2. The applicant, who had been granted legal aid, was represented by Mr M. Tarakhkalo, Ms O. Protsenko, Ms V. Lebid, Ms N. Volkova, and Ms A. Martynovska, lawyers practising in Kyiv. The Ukrainian Government (“the Government”) were represented by their Agent, Mr I. Lishchyna.

3. On 20 September 2016 notice of the application was given to the Government.

THE FACTS

I. THE CIRCUMSTANCES OF THE CASE

4. The applicant was born in 1976 and lives in Khmelnytskyy.

5. In her childhood the applicant was diagnosed with infantile cerebral palsy. Subsequently she underwent inpatient psychiatric treatment.

6. The applicant has two daughters who were born in 1996 and 2004. The fathers of both daughters were deprived of their parental rights.

7. In September 2008 the applicant’s parents applied to the guardianship office of Kotovsk Town Council seeking a declaration that the applicant lacked legal capacity (дієздатність). The guardianship office instituted court proceedings to have the applicant deprived of her legal capacity and to determine who should have guardianship of her daughters.

8. On 30 April 2009 a forensic psychiatric expert found that the applicant was suffering from a chronic mental disorder caused by a brain impairment. The expert concluded that the applicant could not understand or control her actions.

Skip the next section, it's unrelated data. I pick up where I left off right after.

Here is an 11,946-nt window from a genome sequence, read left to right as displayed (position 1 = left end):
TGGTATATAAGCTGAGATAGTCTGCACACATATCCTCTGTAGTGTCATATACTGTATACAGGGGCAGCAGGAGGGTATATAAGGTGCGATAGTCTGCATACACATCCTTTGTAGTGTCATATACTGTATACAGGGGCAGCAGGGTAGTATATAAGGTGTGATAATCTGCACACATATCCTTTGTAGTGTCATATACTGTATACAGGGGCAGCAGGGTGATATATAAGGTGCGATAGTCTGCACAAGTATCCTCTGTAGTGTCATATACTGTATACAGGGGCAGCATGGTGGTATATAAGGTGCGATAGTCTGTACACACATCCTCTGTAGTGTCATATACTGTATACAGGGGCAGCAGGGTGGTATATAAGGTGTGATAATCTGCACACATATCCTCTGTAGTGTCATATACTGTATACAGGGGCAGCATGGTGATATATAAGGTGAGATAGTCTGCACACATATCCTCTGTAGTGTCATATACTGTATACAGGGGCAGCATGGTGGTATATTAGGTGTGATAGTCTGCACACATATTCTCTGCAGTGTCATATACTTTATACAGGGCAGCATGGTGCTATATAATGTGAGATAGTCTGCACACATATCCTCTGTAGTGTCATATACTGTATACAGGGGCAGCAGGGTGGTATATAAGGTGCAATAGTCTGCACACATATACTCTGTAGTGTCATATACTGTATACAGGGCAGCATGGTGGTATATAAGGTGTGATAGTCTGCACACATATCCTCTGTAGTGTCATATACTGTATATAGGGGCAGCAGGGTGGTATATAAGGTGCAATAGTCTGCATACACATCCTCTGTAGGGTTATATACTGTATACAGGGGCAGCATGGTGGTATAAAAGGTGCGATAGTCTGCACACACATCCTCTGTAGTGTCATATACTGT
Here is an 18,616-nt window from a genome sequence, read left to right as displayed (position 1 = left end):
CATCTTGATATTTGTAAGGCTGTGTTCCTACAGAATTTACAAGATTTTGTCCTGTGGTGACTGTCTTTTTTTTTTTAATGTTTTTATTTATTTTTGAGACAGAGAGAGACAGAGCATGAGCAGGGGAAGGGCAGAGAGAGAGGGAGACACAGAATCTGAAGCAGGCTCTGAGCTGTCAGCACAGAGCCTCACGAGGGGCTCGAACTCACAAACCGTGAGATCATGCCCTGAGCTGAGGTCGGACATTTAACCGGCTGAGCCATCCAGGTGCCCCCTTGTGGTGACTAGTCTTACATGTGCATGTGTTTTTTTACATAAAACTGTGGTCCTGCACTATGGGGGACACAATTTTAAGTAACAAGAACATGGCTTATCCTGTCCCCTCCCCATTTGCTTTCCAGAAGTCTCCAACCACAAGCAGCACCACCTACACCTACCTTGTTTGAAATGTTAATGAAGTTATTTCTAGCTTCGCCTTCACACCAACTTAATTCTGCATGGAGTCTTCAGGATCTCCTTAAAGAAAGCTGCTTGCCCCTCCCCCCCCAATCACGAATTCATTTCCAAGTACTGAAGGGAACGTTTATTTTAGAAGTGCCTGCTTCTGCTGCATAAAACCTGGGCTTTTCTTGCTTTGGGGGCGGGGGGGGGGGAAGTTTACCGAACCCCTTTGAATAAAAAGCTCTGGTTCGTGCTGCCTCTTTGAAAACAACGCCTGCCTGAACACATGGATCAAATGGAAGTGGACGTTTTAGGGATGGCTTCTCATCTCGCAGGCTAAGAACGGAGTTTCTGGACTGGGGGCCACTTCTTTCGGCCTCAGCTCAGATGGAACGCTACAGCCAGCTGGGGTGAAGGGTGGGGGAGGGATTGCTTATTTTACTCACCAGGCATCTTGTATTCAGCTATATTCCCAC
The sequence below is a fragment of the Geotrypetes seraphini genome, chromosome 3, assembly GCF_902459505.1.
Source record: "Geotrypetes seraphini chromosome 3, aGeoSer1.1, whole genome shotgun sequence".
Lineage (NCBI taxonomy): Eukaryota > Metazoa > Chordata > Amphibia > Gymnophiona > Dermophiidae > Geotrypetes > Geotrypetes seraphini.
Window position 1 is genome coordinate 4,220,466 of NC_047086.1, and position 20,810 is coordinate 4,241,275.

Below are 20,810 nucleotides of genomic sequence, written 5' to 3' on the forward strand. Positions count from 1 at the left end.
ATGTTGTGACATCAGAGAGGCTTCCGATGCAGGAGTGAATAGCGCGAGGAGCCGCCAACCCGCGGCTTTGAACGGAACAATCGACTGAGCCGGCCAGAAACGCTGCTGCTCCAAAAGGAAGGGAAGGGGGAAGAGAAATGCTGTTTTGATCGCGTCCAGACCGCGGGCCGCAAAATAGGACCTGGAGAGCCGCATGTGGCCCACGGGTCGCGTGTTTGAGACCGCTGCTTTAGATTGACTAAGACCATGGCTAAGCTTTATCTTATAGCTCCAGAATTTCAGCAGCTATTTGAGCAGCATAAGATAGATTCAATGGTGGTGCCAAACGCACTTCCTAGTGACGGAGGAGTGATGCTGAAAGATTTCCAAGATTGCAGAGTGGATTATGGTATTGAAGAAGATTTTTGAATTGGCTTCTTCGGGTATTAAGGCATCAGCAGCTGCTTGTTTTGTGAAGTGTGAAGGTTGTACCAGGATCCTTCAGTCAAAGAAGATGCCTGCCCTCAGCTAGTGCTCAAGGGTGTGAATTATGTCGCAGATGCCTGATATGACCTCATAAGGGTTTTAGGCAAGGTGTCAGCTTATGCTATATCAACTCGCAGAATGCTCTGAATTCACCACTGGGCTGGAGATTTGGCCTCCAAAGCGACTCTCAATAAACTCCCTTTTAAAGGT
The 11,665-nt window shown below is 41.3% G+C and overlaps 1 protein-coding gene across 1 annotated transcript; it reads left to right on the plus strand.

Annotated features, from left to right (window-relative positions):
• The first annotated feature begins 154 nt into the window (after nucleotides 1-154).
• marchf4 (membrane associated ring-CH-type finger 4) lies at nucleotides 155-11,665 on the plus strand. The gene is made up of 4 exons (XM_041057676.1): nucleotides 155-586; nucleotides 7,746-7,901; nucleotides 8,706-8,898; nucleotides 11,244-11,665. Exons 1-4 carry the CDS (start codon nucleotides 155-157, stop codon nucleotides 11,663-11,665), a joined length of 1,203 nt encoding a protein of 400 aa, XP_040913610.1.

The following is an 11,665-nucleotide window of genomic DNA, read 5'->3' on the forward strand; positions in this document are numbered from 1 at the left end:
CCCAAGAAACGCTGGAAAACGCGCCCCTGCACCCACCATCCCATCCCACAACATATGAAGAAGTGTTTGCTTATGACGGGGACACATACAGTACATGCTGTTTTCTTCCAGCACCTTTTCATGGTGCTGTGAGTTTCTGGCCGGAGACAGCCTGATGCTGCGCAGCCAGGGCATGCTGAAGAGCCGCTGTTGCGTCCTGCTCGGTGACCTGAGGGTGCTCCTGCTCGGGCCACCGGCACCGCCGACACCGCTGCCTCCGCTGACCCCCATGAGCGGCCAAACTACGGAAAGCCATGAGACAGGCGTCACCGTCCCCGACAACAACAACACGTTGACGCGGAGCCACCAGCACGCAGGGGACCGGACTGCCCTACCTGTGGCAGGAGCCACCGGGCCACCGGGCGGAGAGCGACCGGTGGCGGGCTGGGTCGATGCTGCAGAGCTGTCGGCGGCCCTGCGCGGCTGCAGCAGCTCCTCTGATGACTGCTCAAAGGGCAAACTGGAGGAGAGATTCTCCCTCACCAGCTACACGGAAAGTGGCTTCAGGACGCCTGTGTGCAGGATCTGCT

9. On 15 May 2009 the Kotovsk Town Court deprived the applicant of her legal capacity. It also found that the applicant’s daughters had not been receiving any parental care as a result of the applicant’s mental disorder and the fact that the fathers of both daughters had been deprived of their parental rights. The court appointed the applicant’s father as the guardian of her daughters.

10. On 25 May 2015 the applicant underwent another forensic psychiatric examination. According to the ensuing report, she was suffering from a mental disorder but was capable of understanding and controlling her actions.

11. The applicant works as a cleaner and lives independently.